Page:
Only one of the crop of 2021 has been retained this year at Haras de Saint Pair, for practical reasons as well as perhaps a sentimental one, for the Siyouni (Fr) filly is the final foal of another successful Singspiel mare for the stud, Via Milano (Fr), the dam of the black-type trio of Via Ravenna (Ire) (Raven's Pass), Via Medici (Ire) (Medicean {GB}) and Via Manzoni (Ire) (Monsun {Ger}). The G3 Prix Lieurey winner Via Medici has subsequently been exported to Japan, where she produced the dual Group 1 winner and young Shadai stallion Admire Mars (Jpn) (Daiwa Major {Jpn}).

“We have to keep the filly, because Via Milano is now retired in the paddocks. But we really bring our 'A game' to the August Sale,” Putsch says. “Because we don't know, as the buyers don't know, which ones are going to be the ones who race successfully. If I'd have known that Sicilian Defense was as good as she is, I wouldn't have sold her for, what, €30,000.

“If you look back at the figures, Saint Pair does produce a high percentage of stakes winners year after year, but obviously we don't know which ones are going to be the 20/25% of the stakes winners–and over the last four years, with four or five crops, that's what we've been producing, from small crops of on average 11 foals.”

He continues, “I think if you look at all these operations that are successful, they have a very good ratio of land to horses, and that's the key on our land. We have a strict policy of a minimum of two hectares per horse, and that allows us to rest the paddocks. All our paddocks have a minimum of six months of rest every year, and we see very few horses. We see lots of cows during the season, and empty paddocks. And I think that, in terms of management and especially parasite management, is absolutely key. I couldn't do it any other way.”

As already outlined in Saturday's TDN by Arqana's Freddy Powell, there will be no shortage of international buyers prowling the sales grounds in Deauville. Like many in the business, Putsch can see both sides of the coin when it comes to the increasing globalisation of the racing and breeding industry.

He says, “I welcome it and I am concerned. First of all, I'm not the emperor of racing and breeding so I cannot change the reality. And it's the reality of things right now that Europe has become huge. Look at it historically, I think right now in terms of quality of stock you have Europe and Japan that are leading the world. Japan has different reasons, but why Europe is so good is historically that amazing competition between Coolmore and Darley, and also Juddmonte playing this phenomenal role.”

He continues, “This gives us the stallions, on which we feast. And only because we can feast on these amazing stallions, we have superior breeding. I think really the power, in history, has always been led by stallion power. Where the top stallions are, you have the best breeding. I strongly believe in that.”

Of the sires responsible for the yearlings in the Saint Pair draft, the champion sires of France and Britain and Ireland, Siyouni and Frankel, are represented, along with the proven names of Le Havre, Kingman, and Wootton Bassett. Only one is yet to prove himself, and that is the Darley freshman Blue Point (Ire), whose filly within this consignment (lot 311) features late in the sale and is the second foal of the Poule d'Essai des Pouliches runner-up and Listed winner Irish Rookie (Ire) (Azamour {Ire}).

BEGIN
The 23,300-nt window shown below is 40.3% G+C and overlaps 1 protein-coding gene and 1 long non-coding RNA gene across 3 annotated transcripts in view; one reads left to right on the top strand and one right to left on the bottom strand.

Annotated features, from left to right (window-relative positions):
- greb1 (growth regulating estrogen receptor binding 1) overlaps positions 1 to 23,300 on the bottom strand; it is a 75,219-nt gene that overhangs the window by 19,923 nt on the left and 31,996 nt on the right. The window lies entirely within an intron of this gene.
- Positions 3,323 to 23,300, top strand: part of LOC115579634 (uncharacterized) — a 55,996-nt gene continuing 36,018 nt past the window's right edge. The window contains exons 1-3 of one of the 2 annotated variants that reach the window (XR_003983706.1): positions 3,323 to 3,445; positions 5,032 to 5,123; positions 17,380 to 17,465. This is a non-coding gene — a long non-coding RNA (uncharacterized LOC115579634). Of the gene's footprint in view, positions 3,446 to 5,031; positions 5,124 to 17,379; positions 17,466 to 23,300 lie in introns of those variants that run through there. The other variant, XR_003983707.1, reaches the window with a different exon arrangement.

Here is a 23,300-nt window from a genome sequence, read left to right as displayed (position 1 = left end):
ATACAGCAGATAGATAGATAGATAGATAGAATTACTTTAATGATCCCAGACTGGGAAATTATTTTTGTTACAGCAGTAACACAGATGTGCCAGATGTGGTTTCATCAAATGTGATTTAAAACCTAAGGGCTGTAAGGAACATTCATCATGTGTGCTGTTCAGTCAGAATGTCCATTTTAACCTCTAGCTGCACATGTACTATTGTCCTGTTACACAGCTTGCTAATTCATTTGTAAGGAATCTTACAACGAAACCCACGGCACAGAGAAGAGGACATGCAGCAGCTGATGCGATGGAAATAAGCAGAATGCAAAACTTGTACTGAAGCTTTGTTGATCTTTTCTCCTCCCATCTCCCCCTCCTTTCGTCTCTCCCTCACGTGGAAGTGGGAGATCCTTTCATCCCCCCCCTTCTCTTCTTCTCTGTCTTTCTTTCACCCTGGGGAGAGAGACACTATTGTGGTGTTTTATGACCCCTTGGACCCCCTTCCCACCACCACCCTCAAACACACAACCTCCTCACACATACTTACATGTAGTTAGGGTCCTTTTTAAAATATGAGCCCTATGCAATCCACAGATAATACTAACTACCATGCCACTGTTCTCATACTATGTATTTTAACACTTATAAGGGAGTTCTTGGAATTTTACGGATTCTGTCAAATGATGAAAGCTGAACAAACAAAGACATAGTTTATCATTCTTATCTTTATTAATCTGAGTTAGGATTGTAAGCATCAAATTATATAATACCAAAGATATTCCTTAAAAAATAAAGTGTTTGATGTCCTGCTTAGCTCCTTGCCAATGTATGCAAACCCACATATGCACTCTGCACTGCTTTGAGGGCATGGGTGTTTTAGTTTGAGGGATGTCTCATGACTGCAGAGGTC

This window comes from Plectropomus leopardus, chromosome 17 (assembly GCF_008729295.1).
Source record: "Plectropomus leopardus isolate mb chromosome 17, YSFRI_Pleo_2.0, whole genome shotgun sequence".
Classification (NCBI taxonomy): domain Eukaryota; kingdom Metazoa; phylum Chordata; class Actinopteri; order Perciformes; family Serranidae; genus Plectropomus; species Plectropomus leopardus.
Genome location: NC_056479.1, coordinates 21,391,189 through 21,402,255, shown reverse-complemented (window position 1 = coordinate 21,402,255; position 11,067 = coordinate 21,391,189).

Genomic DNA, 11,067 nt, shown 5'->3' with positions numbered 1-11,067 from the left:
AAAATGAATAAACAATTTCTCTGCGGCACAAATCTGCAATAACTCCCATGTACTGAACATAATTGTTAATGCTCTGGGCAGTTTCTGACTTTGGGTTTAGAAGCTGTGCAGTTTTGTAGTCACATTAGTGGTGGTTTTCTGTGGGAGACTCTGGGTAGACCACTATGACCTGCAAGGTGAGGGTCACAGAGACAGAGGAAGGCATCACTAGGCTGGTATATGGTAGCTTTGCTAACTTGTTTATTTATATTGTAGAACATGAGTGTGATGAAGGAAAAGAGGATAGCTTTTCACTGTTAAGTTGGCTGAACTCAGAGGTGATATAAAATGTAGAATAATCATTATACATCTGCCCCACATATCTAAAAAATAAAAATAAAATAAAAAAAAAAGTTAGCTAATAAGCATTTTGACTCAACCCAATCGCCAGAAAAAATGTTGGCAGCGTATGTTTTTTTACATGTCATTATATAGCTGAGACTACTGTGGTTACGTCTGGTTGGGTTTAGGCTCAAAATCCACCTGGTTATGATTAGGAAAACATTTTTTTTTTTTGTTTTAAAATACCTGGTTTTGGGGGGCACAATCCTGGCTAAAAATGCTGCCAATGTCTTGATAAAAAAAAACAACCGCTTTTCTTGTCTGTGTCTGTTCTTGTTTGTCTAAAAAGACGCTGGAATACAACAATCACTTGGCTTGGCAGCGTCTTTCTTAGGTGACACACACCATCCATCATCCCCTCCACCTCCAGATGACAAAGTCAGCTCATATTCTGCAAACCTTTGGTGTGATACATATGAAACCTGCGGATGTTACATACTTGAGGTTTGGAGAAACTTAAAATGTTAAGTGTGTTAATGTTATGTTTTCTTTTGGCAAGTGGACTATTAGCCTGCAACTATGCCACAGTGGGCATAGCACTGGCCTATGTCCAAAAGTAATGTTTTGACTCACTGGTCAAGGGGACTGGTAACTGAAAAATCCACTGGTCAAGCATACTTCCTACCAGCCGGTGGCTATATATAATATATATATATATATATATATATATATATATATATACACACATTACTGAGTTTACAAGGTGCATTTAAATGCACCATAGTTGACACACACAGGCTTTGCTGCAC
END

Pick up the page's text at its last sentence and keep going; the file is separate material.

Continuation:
Putsch explains, “I only use first-season sires when I really was impressed with them as a racehorse. Obviously Blue Point winning twice in the one week at Ascot, very few horses can do that. It takes a top horse to do it. And that convinced me to use Blue Point in his first season, but usually I prefer to go with proven sires.”

Returning to the theme of Europe's current glut of classy sires, he adds, “We have this situation in Europe where we breed top stock because of top stallions. But that is not a given that it will last forever, and now we have these very important breeders disappearing for age, slowly, and it's a whole new game. We also have ridiculous prize-money, and I include France in that, all over Europe. If you compare it to America, Australia, Asia, the Middle East, our prize-money is a joke. And that is the big problem, because we're becoming right now a nursery for stock for international racing. I have to look at international markets to market my horses. I've got no choice. And long term that can hurt.”

With a Group/Grade 1 winner in Japan and Hong Kong advertising the strength of the merits of the Saint Pair broodmare band in no less a stallion farm than the Yoshida family's Shadai operation, Putsch can also see the benefits of this global mingling of bloodlines. 

 “It is positive as well,” he says. “We really try to get our horses in as many jurisdictions as possible. As small as we are, I very much believe in this international market, and also international racing, and again prize-money. If you look at all our races, apart from the Classics that really are for breeding, but once the Classic season is over, the best horses automatically go to the races where the most money is. I think the Japanese showed us that, they're much more progressive than we are, but Europe is catching up, America is catching up. And the championship races today are the big races internationally that have the most prize-money.”

He adds, “So it's important for me, as a breeder, to be represented at the big meetings. Everything that is outside these meetings is just lesser racing, in general, and that is an important development. If you want to be in the limelight as a breeder you have to make sure your horses compete in this kind of company.”